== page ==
Stellar Vista Observatory Sky Report for June 28 – July 4

The night sky provides the backdrop for the Temples and Towers of the Virgin in Utah's Zion National Park. Undated | Photo courtesy of Avery Sloss/Zion National Park, St. George News

Stellar Vista Observatory Sky Report
John Mosley

Monday – Sunday

The Sky Report is presented as a public service by the Stellar Vista Observatory, a nonprofit organization based in Kanab, Utah, which provides opportunities for people to observe, appreciate, and comprehend our starry night sky. Additional information is at Send questions and comments to [email protected]

Once again all five naked-eye planets are visible and will be for the following week, so we’ll begin with Venus in the evening sky and end with Mercury in the morning.

Venus is brilliant in the west, as it will be all summer. It’s on the far side of the sun but it orbits the sun faster than we do and it’s approaching us. Presently its 140 million miles distant and quite small and nearly round as seen through a telescope. You can spot Venus as the sky is growing dark – and even before dark if you know where to look – and it sets 90 minutes after the sun.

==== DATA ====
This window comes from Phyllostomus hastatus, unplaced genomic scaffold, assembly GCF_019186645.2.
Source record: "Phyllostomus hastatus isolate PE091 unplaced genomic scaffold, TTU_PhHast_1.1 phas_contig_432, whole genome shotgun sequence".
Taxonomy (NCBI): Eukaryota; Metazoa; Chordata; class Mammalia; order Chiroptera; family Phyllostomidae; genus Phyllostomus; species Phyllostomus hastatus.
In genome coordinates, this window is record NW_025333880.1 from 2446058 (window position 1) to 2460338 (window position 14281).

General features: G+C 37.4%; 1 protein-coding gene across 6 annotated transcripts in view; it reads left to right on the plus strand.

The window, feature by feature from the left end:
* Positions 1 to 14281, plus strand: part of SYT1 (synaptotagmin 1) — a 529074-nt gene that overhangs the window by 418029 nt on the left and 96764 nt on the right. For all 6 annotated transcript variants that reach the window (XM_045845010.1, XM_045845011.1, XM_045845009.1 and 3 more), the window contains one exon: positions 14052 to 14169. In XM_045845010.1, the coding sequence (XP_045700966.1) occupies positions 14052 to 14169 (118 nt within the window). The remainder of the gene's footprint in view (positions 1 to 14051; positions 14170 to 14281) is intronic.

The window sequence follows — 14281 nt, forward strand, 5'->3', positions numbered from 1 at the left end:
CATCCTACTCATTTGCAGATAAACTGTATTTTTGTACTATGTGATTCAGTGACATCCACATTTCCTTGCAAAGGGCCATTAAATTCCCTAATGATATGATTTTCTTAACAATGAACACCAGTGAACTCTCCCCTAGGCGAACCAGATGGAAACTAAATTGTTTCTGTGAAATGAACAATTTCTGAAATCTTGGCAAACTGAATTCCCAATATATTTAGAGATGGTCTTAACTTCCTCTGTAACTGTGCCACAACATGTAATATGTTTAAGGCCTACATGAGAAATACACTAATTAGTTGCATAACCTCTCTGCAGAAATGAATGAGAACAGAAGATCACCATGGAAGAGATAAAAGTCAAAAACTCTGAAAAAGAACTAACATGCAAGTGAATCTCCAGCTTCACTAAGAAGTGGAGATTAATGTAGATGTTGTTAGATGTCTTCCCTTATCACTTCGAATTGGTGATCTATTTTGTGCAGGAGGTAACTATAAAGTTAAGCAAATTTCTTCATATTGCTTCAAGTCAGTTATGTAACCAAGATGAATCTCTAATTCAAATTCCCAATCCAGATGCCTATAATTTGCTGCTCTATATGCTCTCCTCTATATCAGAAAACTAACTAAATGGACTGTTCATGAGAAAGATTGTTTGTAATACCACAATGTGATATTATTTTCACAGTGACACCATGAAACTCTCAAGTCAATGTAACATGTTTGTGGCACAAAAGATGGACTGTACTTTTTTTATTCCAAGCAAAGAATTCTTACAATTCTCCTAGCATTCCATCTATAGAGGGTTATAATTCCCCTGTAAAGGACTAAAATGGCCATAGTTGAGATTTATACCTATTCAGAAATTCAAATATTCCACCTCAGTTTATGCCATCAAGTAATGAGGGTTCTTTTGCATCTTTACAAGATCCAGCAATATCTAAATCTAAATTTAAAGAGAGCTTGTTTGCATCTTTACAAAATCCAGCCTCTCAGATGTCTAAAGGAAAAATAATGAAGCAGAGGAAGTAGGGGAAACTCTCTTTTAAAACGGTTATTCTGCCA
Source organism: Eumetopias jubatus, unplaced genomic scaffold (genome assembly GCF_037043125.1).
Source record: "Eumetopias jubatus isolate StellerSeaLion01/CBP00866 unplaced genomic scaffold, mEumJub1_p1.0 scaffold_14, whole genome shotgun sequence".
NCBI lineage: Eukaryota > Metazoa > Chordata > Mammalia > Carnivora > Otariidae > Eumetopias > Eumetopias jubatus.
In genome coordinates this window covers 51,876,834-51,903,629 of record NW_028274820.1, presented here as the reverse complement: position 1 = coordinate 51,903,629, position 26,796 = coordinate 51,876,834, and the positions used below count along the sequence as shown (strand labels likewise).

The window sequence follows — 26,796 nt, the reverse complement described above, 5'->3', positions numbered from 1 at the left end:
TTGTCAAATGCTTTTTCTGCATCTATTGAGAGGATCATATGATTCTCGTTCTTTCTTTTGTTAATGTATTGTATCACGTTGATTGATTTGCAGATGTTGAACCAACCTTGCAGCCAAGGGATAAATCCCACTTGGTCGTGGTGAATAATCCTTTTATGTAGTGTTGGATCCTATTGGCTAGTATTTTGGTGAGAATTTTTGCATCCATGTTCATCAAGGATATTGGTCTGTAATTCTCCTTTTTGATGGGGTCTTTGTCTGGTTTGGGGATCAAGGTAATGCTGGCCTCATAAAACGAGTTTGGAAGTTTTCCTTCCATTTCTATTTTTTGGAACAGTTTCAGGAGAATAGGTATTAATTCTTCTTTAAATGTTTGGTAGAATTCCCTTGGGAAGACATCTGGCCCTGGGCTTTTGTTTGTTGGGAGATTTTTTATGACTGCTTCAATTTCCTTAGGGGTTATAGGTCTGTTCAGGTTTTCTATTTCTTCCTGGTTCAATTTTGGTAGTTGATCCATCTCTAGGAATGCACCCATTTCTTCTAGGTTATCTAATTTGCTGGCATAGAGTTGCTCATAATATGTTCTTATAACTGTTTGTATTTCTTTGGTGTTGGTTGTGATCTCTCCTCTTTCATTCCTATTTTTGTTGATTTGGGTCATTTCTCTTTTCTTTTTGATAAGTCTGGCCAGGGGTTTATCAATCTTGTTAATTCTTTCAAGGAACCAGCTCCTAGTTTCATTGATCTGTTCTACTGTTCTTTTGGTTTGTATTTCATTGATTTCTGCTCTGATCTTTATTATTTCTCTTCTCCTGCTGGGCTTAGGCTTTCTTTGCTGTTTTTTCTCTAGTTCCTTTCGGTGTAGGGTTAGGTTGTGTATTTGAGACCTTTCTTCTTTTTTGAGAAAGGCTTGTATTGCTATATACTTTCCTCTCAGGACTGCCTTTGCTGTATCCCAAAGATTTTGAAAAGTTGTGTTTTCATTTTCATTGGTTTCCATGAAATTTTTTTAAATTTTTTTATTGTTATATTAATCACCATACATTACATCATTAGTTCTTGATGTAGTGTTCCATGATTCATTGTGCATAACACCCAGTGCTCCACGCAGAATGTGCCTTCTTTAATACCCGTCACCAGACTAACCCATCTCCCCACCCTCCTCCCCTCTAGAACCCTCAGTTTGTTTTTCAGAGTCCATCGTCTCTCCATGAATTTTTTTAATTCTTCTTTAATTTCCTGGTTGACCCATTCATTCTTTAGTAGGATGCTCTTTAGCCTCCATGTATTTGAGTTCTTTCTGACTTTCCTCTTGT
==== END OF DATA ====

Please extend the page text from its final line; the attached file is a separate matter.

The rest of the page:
Mars is a short distance to the upper left of Venus, the exact amount changing nightly as Venus rapidly approaches Mars – as seen from earth, of course. Actually Mars is 80 million miles beyond Venus, and being more distant, smaller, and darker, Mars is only 1/200th as bright as Venus. Their separation is 8½ degrees on Monday but 6 degrees on the Friday, and if you watch them nightly – which I encourage – you’ll see that Venus will soon pass Mars in a nice conjunction.

Mars recently passed in front of the Beehive Star Cluster and hopefully you were able to see it, even if only with binoculars. On Friday, Venus is on the edge of the same cluster but it will be a challenge to see it because they will be quite low when the sky is dark enough to see the stars of the cluster. But there’s no harm in trying.

Jupiter and Saturn rise at about midnight and are high in the south at dawn. Jupiter is the largest planet and it’s the brightest planet after Venus, while Saturn, being smaller and more distant, is 1/16 as bright as Jupiter. Saturn is 20 degrees to the right of Jupiter – twice the width of your fist held at arm’s length – and that separation will slowly increase through the coming decade. Telescopically Jupiter is famous for its four large moons and Saturn for its rings.

Last to appear is Mercury, now in the morning sky. Look for it low in the east-northeast during morning twilight, perhaps 45 minutes before sunrise, and you’ll need a very low horizon. It’s at its greatest angular separation from the sun on Sunday but it will be higher and brighter next week.

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